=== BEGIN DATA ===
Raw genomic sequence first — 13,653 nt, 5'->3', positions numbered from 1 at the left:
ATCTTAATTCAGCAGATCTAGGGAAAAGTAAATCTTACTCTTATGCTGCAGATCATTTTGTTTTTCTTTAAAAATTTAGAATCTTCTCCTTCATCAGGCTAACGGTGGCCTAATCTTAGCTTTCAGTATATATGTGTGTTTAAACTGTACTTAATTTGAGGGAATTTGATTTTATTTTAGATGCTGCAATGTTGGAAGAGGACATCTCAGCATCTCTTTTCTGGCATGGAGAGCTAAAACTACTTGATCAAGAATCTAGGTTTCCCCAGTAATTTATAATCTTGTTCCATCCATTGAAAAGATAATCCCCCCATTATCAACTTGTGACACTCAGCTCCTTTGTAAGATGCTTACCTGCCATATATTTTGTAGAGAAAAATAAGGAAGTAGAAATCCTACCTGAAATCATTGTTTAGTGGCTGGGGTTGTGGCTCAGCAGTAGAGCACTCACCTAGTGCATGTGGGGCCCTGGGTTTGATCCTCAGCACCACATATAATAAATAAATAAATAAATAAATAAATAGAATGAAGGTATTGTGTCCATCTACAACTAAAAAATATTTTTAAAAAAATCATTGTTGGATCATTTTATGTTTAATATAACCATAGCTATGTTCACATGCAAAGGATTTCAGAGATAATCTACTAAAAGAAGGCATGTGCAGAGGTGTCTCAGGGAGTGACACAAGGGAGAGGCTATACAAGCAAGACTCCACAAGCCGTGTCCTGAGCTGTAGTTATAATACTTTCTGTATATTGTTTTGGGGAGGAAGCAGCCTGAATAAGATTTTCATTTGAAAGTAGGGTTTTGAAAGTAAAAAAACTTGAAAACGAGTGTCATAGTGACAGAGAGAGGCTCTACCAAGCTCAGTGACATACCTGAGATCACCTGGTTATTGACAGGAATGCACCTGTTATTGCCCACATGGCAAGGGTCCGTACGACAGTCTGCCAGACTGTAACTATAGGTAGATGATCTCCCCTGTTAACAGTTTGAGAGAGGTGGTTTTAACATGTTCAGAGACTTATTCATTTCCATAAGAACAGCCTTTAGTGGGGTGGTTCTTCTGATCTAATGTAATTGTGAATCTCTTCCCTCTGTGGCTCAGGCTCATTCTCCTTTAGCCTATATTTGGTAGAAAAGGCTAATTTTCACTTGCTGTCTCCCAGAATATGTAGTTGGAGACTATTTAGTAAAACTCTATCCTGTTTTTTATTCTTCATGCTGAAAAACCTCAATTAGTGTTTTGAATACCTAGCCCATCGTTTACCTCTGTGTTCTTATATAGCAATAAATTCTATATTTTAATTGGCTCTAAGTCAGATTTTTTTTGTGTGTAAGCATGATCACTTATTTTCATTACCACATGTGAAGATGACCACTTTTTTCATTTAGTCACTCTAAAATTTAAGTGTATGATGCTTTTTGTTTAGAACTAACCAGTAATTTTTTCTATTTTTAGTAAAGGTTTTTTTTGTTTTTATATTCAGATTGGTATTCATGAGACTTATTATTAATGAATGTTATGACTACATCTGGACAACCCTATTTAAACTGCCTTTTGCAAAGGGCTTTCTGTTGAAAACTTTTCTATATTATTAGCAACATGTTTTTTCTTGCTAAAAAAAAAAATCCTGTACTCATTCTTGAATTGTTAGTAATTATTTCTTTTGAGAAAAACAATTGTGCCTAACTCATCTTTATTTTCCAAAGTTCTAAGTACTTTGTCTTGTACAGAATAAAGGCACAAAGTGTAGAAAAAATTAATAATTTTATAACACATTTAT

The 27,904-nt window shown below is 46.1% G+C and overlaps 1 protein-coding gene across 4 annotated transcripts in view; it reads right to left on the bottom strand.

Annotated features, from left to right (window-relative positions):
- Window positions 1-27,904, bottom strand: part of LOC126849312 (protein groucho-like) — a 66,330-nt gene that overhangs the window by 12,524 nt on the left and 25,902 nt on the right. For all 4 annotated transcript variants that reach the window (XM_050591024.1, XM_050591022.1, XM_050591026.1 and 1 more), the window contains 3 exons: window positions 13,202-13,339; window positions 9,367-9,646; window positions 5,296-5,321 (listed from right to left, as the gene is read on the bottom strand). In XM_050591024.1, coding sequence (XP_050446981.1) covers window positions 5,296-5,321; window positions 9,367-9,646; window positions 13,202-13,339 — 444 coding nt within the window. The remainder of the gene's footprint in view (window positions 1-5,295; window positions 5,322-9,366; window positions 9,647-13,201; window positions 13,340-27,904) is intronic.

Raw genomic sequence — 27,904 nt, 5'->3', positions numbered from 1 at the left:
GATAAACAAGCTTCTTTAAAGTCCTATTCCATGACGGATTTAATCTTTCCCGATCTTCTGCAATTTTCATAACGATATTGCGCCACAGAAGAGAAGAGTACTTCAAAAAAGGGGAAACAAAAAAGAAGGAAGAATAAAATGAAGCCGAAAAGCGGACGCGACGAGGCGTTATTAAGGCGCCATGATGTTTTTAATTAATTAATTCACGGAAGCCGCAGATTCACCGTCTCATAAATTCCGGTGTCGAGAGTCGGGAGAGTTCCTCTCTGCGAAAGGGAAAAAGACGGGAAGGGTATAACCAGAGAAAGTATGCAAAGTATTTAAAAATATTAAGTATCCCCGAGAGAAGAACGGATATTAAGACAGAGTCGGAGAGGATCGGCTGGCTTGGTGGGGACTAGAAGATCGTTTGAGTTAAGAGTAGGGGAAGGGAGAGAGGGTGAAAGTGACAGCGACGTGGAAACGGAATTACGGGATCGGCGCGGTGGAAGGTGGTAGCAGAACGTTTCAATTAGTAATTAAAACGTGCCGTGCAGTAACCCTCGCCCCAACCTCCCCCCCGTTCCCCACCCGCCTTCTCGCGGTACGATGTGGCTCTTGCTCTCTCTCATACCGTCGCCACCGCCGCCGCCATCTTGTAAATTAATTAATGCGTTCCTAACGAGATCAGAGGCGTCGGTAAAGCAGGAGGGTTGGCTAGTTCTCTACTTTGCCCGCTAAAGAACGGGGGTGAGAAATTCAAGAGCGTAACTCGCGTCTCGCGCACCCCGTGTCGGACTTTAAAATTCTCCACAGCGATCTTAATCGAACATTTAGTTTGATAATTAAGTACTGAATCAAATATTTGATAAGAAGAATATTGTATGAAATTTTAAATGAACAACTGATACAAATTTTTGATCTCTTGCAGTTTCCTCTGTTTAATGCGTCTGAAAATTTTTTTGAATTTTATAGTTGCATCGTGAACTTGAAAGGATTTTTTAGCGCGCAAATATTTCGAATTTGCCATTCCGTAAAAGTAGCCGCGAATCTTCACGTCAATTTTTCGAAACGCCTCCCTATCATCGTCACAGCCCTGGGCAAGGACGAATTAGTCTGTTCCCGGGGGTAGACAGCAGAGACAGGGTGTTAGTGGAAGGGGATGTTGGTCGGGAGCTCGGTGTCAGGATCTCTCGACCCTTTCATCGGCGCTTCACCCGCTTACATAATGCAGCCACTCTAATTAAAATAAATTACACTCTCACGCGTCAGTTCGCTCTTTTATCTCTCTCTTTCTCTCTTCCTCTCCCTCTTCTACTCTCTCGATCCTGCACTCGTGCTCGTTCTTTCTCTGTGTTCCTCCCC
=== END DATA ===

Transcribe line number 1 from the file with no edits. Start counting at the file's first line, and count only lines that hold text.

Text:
Raw genomic sequence first — 13,653 nt, 5'->3', positions numbered from 1 at the left: